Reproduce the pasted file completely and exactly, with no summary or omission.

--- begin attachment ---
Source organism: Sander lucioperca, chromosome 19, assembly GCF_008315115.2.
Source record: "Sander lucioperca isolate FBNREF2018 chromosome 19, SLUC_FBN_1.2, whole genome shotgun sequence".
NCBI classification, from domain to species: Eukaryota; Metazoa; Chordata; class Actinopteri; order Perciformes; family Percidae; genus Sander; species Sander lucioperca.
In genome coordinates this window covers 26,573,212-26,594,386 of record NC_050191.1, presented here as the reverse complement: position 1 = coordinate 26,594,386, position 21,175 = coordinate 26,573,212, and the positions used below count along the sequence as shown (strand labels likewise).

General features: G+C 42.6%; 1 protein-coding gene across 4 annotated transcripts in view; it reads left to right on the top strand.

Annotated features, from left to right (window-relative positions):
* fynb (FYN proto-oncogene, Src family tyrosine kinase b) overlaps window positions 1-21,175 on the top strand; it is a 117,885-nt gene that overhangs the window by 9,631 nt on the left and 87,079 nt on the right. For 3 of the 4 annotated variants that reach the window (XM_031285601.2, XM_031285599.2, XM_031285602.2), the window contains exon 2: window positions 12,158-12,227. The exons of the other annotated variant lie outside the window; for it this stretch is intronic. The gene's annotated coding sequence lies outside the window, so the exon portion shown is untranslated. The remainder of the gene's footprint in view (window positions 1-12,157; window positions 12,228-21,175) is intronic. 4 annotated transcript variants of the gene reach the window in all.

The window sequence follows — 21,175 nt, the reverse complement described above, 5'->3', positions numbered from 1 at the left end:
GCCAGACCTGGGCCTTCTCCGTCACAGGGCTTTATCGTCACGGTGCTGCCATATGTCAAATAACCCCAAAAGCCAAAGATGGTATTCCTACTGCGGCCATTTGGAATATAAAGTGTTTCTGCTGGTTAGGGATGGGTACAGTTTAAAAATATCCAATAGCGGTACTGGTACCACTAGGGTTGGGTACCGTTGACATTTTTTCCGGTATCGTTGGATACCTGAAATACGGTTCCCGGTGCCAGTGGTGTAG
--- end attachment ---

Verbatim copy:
Source organism: Sander lucioperca, chromosome 19, assembly GCF_008315115.2.
Source record: "Sander lucioperca isolate FBNREF2018 chromosome 19, SLUC_FBN_1.2, whole genome shotgun sequence".
NCBI classification, from domain to species: Eukaryota; Metazoa; Chordata; class Actinopteri; order Perciformes; family Percidae; genus Sander; species Sander lucioperca.
In genome coordinates this window covers 26,573,212-26,594,386 of record NC_050191.1, presented here as the reverse complement: position 1 = coordinate 26,594,386, position 21,175 = coordinate 26,573,212, and the positions used below count along the sequence as shown (strand labels likewise).

General features: G+C 42.6%; 1 protein-coding gene across 4 annotated transcripts in view; it reads left to right on the top strand.

Annotated features, from left to right (window-relative positions):
* fynb (FYN proto-oncogene, Src family tyrosine kinase b) overlaps window positions 1-21,175 on the top strand; it is a 117,885-nt gene that overhangs the window by 9,631 nt on the left and 87,079 nt on the right. For 3 of the 4 annotated variants that reach the window (XM_031285601.2, XM_031285599.2, XM_031285602.2), the window contains exon 2: window positions 12,158-12,227. The exons of the other annotated variant lie outside the window; for it this stretch is intronic. The gene's annotated coding sequence lies outside the window, so the exon portion shown is untranslated. The remainder of the gene's footprint in view (window positions 1-12,157; window positions 12,228-21,175) is intronic. 4 annotated transcript variants of the gene reach the window in all.

The window sequence follows — 21,175 nt, the reverse complement described above, 5'->3', positions numbered from 1 at the left end:
GCCAGACCTGGGCCTTCTCCGTCACAGGGCTTTATCGTCACGGTGCTGCCATATGTCAAATAACCCCAAAAGCCAAAGATGGTATTCCTACTGCGGCCATTTGGAATATAAAGTGTTTCTGCTGGTTAGGGATGGGTACAGTTTAAAAATATCCAATAGCGGTACTGGTACCACTAGGGTTGGGTACCGTTGACATTTTTTCCGGTATCGTTGGATACCTGAAATACGGTTCCCGGTGCCAGTGGTGTAG